Stately Visit – Tomb of Arafat, Ramallah, Palestine
Early Start on the Road to Ramallah, awakening to a beautiful sunrise over Jerusalem, I prepared for my trip from Jerusalem to Ramallah Palestine. I had a full day planned. You might wonder Why I Wanted to Photograph Palestine well I loved it here. I suggest Don’t Wait – See the Top 14 Spots in Israel and Palestine,
I got back on the #24 bus to meet my driver Elias.
Today he was taking me to Ramallah, Palestine, to visit Arafat’s Tomb, the Defense for Children International office which is an NGO (a non-profit government organization) and a Palestinian TV station.
St. Mark’s church had set up the introductions and the interviews. My mission was to interview and photograph the work of the Defense for Children International organization for the sponsor, St. Mark’s Church Bishop’s Committee.
As we left and headed to Ramallah, I noticed how compact Jerusalem appeared. I could see in the distance, the gold dome that marks Jerusalem.
As we drove to Ramallah, Elias pointed out Bedouin campsites. The Bedouin don’t care about the boundary lines between Israel and Palestine. The Bedouins go where their herds and the animals take them regardless of whose territory it is. The Bedouin rule their destiny.
Donkey Taxi Station
Along the way, I saw a donkey taxi station or parking lot. Here, people come to the bus stop by donkey. They park their donkey for the day and head in to downtown Ramallah, Palestine, which is the IT tech hub of Palestine.
As many as 25 donkeys are tied up along the roadside waiting at bus stops for their owners to get them after a day at work in Ramallah or other towns. The countryside bus stop is a vision of old ways meeting the 21st century.
The Wall Between Israel and Palestine
The wall surrounded us, as far as we could see. The wall divides Israel and Palestine. The Wall is the same type of wall that is proposed in the southern states of the USA to protect against illegal immigrants.
The Massive Wall
The wall completely dominates the landscape of Ramallah, Palestine. dominates the borders, the horizon and the roads of the area. Checkpoints dot the wall with armed soldiers. It is a massive wall that is always present and a harsh reminder of the division between Israel and Palestine.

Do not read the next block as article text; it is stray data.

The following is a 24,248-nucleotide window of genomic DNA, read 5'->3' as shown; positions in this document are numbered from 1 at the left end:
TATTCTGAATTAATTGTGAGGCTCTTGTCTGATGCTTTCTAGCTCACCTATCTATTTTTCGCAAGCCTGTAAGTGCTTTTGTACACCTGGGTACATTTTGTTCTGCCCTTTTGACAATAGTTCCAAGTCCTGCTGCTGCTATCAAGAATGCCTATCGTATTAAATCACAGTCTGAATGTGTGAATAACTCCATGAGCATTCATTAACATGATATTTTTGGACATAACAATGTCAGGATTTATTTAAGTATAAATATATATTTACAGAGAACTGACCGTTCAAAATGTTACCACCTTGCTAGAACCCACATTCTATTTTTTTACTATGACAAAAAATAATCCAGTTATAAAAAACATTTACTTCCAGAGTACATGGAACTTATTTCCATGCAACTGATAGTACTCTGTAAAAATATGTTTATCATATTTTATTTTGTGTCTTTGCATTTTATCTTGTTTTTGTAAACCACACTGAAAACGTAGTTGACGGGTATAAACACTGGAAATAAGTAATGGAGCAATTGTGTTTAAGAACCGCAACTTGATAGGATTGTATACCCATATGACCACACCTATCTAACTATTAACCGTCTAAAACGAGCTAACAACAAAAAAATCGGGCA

Guard Towers and Checkpoints
No Cameras Please
I was told to put away my camera and not to take photos when we crossed the checkpoint. Elias said we were not stopped at checkpoints because the authorities could tell that I was a tourist. I believe him. All he did as we drove by was wave at the guards at each checkpoint.
Water – The Critical Resource and Commodity
Getting to Ramallah took me through the West Bank. Israel on one side and Palestine, on the other hand, was the political divide between Palestine and Isreal as big as the Atlantic Ocean.
Water determines life in the desert. The availability of water and access to water determines life’s difficulty level for the people in this area. Even with the designation of being a UNESCO World Heritage site, Ramallah still struggles with basic essential needs for all of its population. Being designated as a World Heritage site helps to encourage tourism and protection of the cultural heritage of the local people. For a more in-depth analysis of the Unesco designation, read this article by Steven Erlanger from the New York Times. What Does Unesco Recognition Mean, Exactly
When I was there, it was dry and hot, but it’s always like this in a desert. Water was scarce. Elias pointed out the water tanks on the rooftops of the buildings. The Palestinians store their water there. Power comes on a few times during the day to heat the water, but the sun warms it also. Israel’s point of view is that they have spent a massive amount of money to help the Palestinian people and that they have provided more water (actually, sold them more water ) than was agreed to in the latest interim agreements. The Palestinians disagree, so the Israelis and Palestinians have their own “Watergate.”